She Played Corky on "Murphy Brown." See Faith Ford Now at 57.
The sitcom actor also starred in Hope & Faith.
Faith Ford started her acting career in the early '80s on soap operas, most notably playing Julia Shearer on Another World. She worked more on TV, on shows including Popcorn Kid, Thirtysomething, and Cagney & Lacey. But she really became famous to most Americans when she took on the role of perky news anchor Corky in the CBS sitcom Murphy Brown, which premiered in 1988. Ford ended up with a string of Emmy nominations for the Candice Bergen sitcom and would return to play the character again years later. Read on to find out what else the actor has been doing since the first run of Murphy Brown came to an end in 1998.
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She's still acting.
After leaving Corky behind for the first time, Ford went on to plenty of other TV roles. Her first post-Murphy series Maggie Winters only lasted a season, but she had better luck with the sitcoms Norm, starring Saturday Night Live's Norm Macdonald, and Hope & Faith, in which she shared the screen with future talk show host, Kelly Ripa. She's appeared in feature films including The Pacifier and Prom, as well as several TV movies. In 2018, Ford returned to work with her old cast-mates, reprising the role of Corky in the Murphy Brown reboot, which unfortunately was canceled after one season. Her most recent credits include two episodes of the new Peacock comedy, Killing It. She's been married to her husband Campion Murphy for almost 25 years.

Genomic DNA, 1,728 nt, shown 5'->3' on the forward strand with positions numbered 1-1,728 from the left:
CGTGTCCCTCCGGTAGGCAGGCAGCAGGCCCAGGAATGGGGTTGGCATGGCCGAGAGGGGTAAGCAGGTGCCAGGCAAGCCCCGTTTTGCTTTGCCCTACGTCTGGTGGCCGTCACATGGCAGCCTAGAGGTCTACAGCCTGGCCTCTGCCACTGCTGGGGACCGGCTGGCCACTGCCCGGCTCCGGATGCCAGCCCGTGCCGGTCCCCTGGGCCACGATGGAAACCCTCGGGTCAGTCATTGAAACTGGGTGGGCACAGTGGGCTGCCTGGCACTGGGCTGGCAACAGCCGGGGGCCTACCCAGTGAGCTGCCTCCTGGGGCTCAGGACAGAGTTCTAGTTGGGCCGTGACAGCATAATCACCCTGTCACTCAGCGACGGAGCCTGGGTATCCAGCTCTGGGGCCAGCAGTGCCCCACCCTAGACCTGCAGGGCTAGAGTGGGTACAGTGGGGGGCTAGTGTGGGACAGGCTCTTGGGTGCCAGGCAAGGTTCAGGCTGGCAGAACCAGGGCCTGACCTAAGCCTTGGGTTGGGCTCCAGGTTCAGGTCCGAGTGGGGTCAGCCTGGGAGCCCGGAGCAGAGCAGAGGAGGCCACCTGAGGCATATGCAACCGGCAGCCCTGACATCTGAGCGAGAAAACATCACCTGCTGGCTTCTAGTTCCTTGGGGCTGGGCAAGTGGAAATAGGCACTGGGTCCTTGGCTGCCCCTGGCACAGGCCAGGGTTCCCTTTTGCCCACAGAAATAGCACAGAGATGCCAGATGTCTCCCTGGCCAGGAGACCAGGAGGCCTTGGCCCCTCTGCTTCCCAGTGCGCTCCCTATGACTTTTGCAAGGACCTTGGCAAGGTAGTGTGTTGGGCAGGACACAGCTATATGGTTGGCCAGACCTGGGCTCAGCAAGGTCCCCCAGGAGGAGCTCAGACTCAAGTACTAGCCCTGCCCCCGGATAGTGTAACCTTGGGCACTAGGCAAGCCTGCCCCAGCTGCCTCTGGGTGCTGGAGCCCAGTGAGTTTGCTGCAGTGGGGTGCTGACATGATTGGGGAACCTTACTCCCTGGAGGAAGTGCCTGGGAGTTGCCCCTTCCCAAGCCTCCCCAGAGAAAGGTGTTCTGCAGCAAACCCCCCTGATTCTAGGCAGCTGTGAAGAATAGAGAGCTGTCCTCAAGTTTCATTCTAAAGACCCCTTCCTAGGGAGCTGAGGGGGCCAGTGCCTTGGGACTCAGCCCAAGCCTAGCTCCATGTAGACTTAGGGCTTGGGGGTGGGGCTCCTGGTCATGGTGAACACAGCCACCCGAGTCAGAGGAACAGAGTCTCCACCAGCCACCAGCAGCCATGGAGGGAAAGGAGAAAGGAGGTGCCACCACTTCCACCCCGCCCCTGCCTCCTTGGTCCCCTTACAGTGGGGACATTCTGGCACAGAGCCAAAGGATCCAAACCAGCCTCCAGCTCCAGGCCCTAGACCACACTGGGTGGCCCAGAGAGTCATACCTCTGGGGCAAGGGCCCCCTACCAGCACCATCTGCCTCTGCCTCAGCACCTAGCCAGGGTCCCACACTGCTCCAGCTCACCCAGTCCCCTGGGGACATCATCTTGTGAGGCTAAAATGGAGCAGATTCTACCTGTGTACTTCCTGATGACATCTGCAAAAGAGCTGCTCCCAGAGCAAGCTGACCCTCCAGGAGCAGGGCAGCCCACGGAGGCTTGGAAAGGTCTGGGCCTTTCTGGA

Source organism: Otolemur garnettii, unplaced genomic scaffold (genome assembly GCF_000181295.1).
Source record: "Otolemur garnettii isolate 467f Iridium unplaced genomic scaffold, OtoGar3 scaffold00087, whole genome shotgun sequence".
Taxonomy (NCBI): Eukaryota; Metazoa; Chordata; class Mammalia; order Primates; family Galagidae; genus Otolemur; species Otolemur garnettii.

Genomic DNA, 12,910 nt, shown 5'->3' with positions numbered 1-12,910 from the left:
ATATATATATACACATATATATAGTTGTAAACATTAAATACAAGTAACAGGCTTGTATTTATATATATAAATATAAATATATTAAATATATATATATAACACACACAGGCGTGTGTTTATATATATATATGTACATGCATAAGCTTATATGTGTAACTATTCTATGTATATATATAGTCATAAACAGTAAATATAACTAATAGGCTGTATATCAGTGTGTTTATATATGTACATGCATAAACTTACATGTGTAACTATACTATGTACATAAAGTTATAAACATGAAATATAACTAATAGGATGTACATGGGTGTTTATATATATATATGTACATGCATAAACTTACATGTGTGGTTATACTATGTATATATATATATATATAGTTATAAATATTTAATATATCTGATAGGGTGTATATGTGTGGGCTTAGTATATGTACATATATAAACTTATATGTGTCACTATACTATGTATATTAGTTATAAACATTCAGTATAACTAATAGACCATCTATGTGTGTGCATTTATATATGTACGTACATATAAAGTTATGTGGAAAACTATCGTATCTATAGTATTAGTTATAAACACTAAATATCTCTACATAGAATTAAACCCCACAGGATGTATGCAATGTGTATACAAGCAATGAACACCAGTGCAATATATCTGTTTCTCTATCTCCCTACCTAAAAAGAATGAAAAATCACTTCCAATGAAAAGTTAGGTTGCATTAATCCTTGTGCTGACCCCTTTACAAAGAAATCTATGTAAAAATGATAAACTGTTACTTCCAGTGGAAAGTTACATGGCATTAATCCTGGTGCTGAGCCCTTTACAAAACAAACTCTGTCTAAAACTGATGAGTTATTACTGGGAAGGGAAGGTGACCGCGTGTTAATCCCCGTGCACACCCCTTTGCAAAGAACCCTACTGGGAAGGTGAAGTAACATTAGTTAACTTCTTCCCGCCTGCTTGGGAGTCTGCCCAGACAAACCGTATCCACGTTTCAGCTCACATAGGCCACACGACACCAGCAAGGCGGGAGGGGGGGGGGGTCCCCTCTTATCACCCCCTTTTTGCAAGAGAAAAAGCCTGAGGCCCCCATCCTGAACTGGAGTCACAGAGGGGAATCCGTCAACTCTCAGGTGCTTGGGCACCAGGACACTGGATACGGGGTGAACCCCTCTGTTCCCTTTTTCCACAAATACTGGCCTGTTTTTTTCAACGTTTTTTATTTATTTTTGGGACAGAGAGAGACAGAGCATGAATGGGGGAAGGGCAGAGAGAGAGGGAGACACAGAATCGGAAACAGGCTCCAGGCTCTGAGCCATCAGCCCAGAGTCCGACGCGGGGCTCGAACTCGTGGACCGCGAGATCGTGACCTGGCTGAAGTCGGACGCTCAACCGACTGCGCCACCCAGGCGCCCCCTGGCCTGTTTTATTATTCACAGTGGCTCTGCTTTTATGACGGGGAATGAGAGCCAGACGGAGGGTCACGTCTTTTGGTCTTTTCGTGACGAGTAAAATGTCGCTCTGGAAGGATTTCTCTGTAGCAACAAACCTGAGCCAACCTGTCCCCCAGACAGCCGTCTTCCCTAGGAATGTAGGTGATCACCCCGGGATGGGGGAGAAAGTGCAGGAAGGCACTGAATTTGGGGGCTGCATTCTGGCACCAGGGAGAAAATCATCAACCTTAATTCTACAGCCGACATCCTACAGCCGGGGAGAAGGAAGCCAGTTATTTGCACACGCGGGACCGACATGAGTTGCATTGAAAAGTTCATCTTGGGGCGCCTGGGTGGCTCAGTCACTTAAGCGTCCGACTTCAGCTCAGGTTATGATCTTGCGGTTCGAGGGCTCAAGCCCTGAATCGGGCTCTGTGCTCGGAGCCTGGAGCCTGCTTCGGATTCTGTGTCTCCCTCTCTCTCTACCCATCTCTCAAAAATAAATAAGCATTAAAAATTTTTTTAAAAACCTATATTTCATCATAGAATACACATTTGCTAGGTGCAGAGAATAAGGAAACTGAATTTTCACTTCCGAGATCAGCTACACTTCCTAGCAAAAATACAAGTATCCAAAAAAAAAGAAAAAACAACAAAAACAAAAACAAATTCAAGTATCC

She memorialized a former co-star.
Having worked closely with Norm Macdonald on his 1999 t0 2001 sitcom, Ford mourned his passing from cancer in September of last year. She wrote on Instagram, alongside a photo of the two of them on set, "To work with Norm, you had to be on your game. He fed off the live audience like no one I had ever worked with before! When shooting a scene, if he felt the audience wasn't along for the ride, he would get this glint in his eye & flash this little grin and you knew you better be ready!" Ford added that, since she wasn't very practiced at improv, Macdonald would sometimes change up lines just to playfully catch her off-guard, something she "eventually even enjoyed." She concluded her lengthy statement by saying, 'Thank you Norm, for one of the most formative comedy experiences of my career. You made me laugh."
She's an advocate for Graves' disease patients.
Ford was diagnosed with Graves' disease, which the Mayo Clinic describes as "an immune system disorder that results in the overproduction of thyroid hormones," in the early '90s and continues to advocate for awareness of the disease and for patients living with it. In 2011, she said in an interview that she had felt ill for a long time before her diagnosis but had brushed it off as nerves. It wasn't until she had an episode on the set of Murphy Brown and Bergen advised her to take it seriously and see a doctor that she started the process of identifying the illness.
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She recently reunited with her Hope & Faith co-stars.
In 2020, Ford and Ted McGinley joined their Hope & Faith co-star Kelly Ripa on her daytime talk show, Live with Kelly and Ryan, to reminisce about their times making the sitcom. When Ryan Secrest asked Ford whether she and Ripa ever had a difficult time holding in their laughter during a scene, she answered, "Oh, like, constant. It went on and on. I remember one time I had to hit her in a scene. I don't like to hit people, but it's kind of fun, because it's important to make the right sound when you hit." The show then aired a blooper from the scene she mentioned, where Ford taps Ripa on the forehead and they both break character.
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